i love that idea of a game set in atlantis, it's such a foreboding and freaky setting. haven't seen the book out here yet, but we're picking it up for sure when it gets out.

ps hassanisabbah, what kind of organised crime characters are they?

are they any particular type of ethnicity, are they triads, irish mafia, russian mafia, or not part of any specific tradition?

and on that subject, how do you find the game goes morally speaking?
i'm always fascinated by morality in roleplaying games, and how closely or not people stick to the moral profile you associate with them in real life.

when people play criminals i'd say it's very interesting to see that aspect of it.
Arabin / Doc

I have a 'rival' judge for each pc, and a set of additional judges. Essentially I make notes about who did what, to whom, how well they covered it up, what the likely outcomes are, who knows about it and likely evidence left behind. In essence these rival judges have to make rolls in order to succeed at any point in which the players are involved (such as searching for clues) and if applicable its a contested roll (such as if a Judge is searching their car, and they have a hidden weapon, then its a contested roll).

To give them an out, they have a npc sleezy lawyer on side to give them a chance of beating the rap (in fact the lawyer has become one the Captain Pcs back up character - Prision is pretty inevitable). Other names judges have slowly evolved based on what happens in game, including the incompentent Judge Dixon (botched his spot roll, the H-Wagon missed the bust site) and the Judge Cassandra (Telepath Psi and Wally Squad), who ended up arresting two PCs, their hench man, and their target.

Also as a spot rule we use botches/criticals on skill rolls. Botch a criminal activity as its witnessed by a judge or spy-in-sky. Roll a 1 but don't botch its reported, fail by less than your rep (so the high the rep the worse it is) the judges associate the crime with you (though havent the evidence to be sure of conviciton).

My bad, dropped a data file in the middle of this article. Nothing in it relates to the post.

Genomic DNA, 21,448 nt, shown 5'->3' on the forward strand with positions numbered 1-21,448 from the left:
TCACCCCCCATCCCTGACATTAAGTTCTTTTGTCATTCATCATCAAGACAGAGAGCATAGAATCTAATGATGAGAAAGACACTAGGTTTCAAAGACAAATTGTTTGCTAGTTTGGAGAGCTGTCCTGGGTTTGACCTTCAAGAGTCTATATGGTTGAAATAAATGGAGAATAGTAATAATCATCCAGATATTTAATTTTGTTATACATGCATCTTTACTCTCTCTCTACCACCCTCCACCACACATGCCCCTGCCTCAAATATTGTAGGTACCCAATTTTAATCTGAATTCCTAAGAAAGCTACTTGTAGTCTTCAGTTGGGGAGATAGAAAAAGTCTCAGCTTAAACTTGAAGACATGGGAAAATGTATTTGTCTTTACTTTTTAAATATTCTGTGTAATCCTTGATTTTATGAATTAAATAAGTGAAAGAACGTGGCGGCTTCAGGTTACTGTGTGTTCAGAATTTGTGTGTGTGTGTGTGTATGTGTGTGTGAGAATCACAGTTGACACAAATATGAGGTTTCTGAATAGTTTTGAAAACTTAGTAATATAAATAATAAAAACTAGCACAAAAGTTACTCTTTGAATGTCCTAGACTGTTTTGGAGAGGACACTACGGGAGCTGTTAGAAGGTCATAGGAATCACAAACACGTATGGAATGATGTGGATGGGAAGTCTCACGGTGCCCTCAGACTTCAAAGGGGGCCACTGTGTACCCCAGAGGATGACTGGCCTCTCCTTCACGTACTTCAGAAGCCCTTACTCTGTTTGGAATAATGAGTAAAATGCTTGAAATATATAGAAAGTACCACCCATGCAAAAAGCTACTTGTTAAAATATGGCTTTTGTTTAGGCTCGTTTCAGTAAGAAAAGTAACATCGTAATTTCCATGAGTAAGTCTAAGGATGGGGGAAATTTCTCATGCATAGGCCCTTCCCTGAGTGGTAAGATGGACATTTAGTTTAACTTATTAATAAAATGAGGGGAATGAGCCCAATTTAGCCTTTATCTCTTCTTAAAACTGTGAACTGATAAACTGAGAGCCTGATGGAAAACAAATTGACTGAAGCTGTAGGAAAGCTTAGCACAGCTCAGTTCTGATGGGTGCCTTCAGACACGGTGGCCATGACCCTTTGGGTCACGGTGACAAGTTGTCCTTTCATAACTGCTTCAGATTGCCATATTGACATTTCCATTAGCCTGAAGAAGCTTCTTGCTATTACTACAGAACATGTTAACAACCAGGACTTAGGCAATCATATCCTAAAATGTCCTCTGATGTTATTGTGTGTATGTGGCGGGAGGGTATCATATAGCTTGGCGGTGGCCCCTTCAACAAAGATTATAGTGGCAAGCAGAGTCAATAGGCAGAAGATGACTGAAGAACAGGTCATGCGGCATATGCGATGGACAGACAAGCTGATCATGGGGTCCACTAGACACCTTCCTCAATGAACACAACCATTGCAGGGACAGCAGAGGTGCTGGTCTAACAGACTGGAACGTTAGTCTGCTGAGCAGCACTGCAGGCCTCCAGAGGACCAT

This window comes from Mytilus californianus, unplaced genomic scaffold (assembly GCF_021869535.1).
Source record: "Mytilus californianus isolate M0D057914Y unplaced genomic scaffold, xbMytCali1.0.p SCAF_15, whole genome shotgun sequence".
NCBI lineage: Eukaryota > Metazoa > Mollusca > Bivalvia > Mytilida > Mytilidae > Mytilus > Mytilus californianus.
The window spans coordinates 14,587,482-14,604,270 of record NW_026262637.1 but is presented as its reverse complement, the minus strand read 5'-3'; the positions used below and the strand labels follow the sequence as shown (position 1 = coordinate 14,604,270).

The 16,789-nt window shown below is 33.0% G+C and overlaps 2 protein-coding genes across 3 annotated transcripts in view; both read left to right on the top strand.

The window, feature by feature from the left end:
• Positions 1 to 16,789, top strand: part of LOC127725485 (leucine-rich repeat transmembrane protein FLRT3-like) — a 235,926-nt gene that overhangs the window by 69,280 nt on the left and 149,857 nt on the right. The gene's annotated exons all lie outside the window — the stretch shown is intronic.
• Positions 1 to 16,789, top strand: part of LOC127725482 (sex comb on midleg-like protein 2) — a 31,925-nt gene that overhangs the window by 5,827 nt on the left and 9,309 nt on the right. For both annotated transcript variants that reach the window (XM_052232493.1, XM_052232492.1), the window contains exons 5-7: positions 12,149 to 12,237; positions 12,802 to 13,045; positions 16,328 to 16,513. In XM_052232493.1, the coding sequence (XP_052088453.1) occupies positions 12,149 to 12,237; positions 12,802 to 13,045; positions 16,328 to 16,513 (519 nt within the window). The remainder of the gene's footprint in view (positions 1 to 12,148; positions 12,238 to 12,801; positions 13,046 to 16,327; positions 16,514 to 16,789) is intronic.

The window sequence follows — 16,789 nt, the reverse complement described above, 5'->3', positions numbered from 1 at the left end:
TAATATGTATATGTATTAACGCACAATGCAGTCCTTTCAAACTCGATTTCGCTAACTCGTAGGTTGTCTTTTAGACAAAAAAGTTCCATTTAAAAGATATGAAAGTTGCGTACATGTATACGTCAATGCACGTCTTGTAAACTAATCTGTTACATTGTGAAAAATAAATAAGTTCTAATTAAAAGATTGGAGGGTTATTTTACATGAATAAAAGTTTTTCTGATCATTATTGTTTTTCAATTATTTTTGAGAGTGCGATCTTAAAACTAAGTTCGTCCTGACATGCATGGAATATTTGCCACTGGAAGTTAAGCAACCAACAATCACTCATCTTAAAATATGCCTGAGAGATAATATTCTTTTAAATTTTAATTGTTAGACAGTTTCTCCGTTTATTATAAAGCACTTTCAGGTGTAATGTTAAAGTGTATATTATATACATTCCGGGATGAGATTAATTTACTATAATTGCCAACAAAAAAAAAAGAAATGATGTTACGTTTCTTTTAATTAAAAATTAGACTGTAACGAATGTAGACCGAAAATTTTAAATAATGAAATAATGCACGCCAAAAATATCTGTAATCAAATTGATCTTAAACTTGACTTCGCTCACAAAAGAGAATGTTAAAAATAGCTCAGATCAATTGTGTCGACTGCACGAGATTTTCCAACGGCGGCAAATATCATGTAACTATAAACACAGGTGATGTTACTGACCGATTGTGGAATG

So essentially, anything they are likely to find, the judges investigate. Bodies have to be carefully disposed of, weapons concealed, crime scenes cleaned, hits planned and people paid off (after all you gotta take care of business). The important thing is to have a slow pace, and a lot of in roleplaying, leading up to crimes (infact the PCs rarely commit that much crime, in many cases others do it for them).

Informants are essential, and most often NPCs are disposed of via a corrupt officer in the Resyc or going to 'Sleep wit da Zombies' (dumped in Romero Block). Combat tends to be short, one sided are often lethal. 2 Gang Members have been killed, and one critically wounded, and all bar one been hospitalised or badly hurt. So far only one has fought a Judges. 7th Level Citizen vs 3rd Level rookie. The rookie took them down in two rounds....